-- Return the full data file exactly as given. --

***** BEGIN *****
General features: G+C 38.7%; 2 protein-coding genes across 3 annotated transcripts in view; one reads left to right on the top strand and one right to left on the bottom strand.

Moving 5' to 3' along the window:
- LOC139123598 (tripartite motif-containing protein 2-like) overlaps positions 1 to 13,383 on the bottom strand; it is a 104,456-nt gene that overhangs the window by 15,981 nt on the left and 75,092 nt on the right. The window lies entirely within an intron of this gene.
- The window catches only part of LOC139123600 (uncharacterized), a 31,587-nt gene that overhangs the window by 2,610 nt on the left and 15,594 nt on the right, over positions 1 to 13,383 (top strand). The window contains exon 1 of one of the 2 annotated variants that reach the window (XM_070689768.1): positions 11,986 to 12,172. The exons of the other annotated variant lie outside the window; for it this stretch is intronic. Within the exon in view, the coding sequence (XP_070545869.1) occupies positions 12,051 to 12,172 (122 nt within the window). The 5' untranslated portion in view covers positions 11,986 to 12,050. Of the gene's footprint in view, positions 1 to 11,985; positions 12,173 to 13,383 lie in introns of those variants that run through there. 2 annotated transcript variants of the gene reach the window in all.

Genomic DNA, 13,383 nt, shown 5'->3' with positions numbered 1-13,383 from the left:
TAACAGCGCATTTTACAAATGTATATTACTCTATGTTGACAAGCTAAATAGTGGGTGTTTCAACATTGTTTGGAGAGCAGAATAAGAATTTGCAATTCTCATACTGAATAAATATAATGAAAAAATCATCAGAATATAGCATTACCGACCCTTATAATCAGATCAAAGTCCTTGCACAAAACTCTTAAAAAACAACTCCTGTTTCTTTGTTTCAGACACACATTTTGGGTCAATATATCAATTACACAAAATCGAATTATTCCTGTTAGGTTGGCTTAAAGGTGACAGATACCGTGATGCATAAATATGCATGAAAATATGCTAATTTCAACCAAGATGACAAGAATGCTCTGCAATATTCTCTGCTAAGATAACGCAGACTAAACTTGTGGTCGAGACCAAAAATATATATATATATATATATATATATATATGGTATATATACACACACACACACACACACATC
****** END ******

General features: G+C 38.7%; 2 protein-coding genes across 3 annotated transcripts in view; one reads left to right on the top strand and one right to left on the bottom strand.

Moving 5' to 3' along the window:
- LOC139123598 (tripartite motif-containing protein 2-like) overlaps positions 1 to 13,383 on the bottom strand; it is a 104,456-nt gene that overhangs the window by 15,981 nt on the left and 75,092 nt on the right. The window lies entirely within an intron of this gene.
- The window catches only part of LOC139123600 (uncharacterized), a 31,587-nt gene that overhangs the window by 2,610 nt on the left and 15,594 nt on the right, over positions 1 to 13,383 (top strand). The window contains exon 1 of one of the 2 annotated variants that reach the window (XM_070689768.1): positions 11,986 to 12,172. The exons of the other annotated variant lie outside the window; for it this stretch is intronic. Within the exon in view, the coding sequence (XP_070545869.1) occupies positions 12,051 to 12,172 (122 nt within the window). The 5' untranslated portion in view covers positions 11,986 to 12,050. Of the gene's footprint in view, positions 1 to 11,985; positions 12,173 to 13,383 lie in introns of those variants that run through there. 2 annotated transcript variants of the gene reach the window in all.

Genomic DNA, 13,383 nt, shown 5'->3' with positions numbered 1-13,383 from the left:
TAACAGCGCATTTTACAAATGTATATTACTCTATGTTGACAAGCTAAATAGTGGGTGTTTCAACATTGTTTGGAGAGCAGAATAAGAATTTGCAATTCTCATACTGAATAAATATAATGAAAAAATCATCAGAATATAGCATTACCGACCCTTATAATCAGATCAAAGTCCTTGCACAAAACTCTTAAAAAACAACTCCTGTTTCTTTGTTTCAGACACACATTTTGGGTCAATATATCAATTACACAAAATCGAATTATTCCTGTTAGGTTGGCTTAAAGGTGACAGATACCGTGATGCATAAATATGCATGAAAATATGCTAATTTCAACCAAGATGACAAGAATGCTCTGCAATATTCTCTGCTAAGATAACGCAGACTAAACTTGTGGTCGAGACCAAAAATATATATATATATATATATATATATATATGGTATATATACACACACACACACACACACATC